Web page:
Is Buying Organic Only About Mommy Status?

This registered dietitian explains what you should and shouldn't buy

Filed Underhealth, parenting styles
Photograph by Daniel Montoya

Organic Mom was in line behind me at the grocery store the other day.

Full disclosure: I have this really bad habit of looking at the contents of other people’s grocery carts. I’m not judging them. OK, sometimes I am judging them. Mostly, I view it as “research."

But when Organic Mom was behind me, I was the one who felt judged.

Organic Mom’s cart contained the following: organic yogurt, organic frozen vegetables, organic almond milk, organic spaghetti sauce, organic whole wheat pasta, and a jumbo pack of chlorine-free diapers. She was wearing a stylish, belted trench. She was talking on her cell phone to a friend about (I swear I’m not making this up) whether the snacks at her child’s daycare were organic.

And me? I wanted to dive onto the conveyor belt and shield my items from view. Ideally, using the frumpy windbreaker that I was wearing.

I don’t exclusively buy organic. In fact, most weeks only a handful of items in my cart are organic. I’m not convinced that my kids’ health will suffer if I don’t get the organic cereal, organic ketchup and organic gummy fruit chews. In fact, according to a brand new analysis of studies released this week by Stanford, organic food isn’t more nutritious than the conventional type.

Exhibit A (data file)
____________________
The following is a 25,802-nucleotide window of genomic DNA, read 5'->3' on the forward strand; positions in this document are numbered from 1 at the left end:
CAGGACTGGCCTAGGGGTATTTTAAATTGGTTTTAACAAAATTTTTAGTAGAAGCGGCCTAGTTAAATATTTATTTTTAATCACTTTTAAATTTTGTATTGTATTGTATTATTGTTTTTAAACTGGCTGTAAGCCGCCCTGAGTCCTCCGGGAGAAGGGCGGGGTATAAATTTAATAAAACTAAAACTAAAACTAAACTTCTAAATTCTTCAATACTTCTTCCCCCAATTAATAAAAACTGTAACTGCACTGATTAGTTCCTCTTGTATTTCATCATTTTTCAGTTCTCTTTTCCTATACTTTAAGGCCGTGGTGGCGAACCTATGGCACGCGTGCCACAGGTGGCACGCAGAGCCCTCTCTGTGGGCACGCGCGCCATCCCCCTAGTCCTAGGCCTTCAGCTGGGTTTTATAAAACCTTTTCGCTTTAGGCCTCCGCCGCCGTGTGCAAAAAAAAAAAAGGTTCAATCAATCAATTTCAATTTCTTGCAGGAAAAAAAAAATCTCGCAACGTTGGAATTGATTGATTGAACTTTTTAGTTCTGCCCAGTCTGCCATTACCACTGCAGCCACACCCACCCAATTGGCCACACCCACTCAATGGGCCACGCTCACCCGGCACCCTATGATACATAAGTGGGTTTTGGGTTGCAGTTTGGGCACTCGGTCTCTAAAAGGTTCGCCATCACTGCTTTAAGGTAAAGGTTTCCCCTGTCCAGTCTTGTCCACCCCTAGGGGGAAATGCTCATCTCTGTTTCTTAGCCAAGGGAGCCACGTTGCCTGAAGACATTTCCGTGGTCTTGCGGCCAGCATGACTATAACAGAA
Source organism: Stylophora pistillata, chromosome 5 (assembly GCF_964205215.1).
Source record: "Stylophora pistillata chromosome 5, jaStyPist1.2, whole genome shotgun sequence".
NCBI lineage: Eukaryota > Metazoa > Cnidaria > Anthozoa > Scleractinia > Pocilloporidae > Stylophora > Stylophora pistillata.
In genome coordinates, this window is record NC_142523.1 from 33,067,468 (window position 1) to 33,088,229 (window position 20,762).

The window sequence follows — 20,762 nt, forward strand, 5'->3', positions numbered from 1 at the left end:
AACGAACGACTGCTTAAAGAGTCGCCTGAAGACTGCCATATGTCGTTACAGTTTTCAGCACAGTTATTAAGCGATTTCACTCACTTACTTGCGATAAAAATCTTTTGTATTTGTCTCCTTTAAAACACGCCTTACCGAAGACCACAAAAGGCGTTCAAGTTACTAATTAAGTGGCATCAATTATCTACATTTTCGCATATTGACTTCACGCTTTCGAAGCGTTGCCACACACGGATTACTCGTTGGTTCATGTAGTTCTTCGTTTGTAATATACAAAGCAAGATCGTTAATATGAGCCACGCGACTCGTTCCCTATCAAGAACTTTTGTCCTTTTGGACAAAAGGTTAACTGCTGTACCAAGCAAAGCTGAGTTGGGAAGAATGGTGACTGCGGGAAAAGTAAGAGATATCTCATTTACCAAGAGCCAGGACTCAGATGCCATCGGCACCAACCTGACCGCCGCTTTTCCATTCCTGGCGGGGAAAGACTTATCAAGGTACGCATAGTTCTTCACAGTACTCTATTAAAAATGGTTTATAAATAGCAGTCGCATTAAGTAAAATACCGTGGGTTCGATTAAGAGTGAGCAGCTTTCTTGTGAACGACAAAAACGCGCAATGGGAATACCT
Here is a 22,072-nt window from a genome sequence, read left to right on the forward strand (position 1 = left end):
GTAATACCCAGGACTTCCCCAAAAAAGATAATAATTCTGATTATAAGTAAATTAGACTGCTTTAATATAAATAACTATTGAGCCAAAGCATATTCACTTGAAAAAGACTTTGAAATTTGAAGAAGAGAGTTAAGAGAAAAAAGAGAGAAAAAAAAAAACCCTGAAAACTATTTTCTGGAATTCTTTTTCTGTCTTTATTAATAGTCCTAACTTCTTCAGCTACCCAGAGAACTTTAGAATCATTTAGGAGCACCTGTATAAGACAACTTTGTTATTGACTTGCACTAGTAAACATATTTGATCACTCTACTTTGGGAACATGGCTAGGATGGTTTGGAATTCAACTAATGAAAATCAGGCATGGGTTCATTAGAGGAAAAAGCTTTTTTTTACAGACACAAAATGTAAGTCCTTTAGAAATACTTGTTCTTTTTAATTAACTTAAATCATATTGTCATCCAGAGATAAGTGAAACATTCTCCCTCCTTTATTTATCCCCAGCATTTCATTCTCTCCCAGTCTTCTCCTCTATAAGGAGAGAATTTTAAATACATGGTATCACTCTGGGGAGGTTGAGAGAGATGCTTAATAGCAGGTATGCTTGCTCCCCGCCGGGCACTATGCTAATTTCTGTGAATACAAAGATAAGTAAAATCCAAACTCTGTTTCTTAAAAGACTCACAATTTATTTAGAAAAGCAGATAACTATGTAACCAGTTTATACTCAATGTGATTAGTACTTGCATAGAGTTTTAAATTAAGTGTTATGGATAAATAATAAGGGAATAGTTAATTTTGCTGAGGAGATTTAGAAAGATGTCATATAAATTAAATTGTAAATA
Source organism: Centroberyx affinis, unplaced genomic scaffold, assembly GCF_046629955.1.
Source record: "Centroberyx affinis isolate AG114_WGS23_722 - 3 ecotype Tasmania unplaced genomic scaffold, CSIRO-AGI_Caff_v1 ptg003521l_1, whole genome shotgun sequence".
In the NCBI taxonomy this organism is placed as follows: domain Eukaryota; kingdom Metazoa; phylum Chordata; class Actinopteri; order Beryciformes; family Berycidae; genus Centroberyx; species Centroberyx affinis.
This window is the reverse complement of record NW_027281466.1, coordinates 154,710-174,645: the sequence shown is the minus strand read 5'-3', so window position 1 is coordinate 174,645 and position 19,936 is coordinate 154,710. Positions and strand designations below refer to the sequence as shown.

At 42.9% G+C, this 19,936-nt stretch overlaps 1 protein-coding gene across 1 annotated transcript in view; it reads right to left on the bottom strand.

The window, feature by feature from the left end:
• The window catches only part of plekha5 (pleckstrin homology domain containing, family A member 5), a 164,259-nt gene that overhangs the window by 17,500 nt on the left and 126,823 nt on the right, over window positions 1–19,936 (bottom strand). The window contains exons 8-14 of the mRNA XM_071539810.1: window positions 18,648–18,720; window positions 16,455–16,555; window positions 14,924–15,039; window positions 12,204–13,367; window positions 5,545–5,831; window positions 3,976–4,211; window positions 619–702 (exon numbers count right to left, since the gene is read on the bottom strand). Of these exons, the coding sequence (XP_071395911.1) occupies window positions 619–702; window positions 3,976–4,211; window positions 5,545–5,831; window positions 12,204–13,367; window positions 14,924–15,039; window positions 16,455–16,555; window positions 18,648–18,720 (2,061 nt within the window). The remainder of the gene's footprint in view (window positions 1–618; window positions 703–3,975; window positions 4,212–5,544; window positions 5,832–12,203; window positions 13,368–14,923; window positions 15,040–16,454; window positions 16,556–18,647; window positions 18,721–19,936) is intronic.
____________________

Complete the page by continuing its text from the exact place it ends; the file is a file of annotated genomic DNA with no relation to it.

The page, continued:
RELATED: Easy Ways to Go Green

Believe me, I love the idea of supporting sustainable farming with every single food purchase. But I also love the idea of paying my mortgage.

So why does Organic Mom, through no fault of her own, make me feel inferior—like when the moms at baby music class were carrying Petunia Pickle Bottom diaper bags and I had the one we got for free at the hospital? Am I secretly worried that by not spending the extra $100 a week, I’m not doing the very best I can for my children? (Or am I just jealous of her Tory Burch flats?)

I think I feel inferior because organic food can sometimes seem like a status symbol—or worse, a badge of good parenting. It shouldn’t be. It should be a choice based on science, personal values and budget. And we should all feel good about buying healthy foods for our kids, whether those items carry the organic seal or not.

Besides, it is possible to balance your family’s health with your family budget. Here are some ways I do it:

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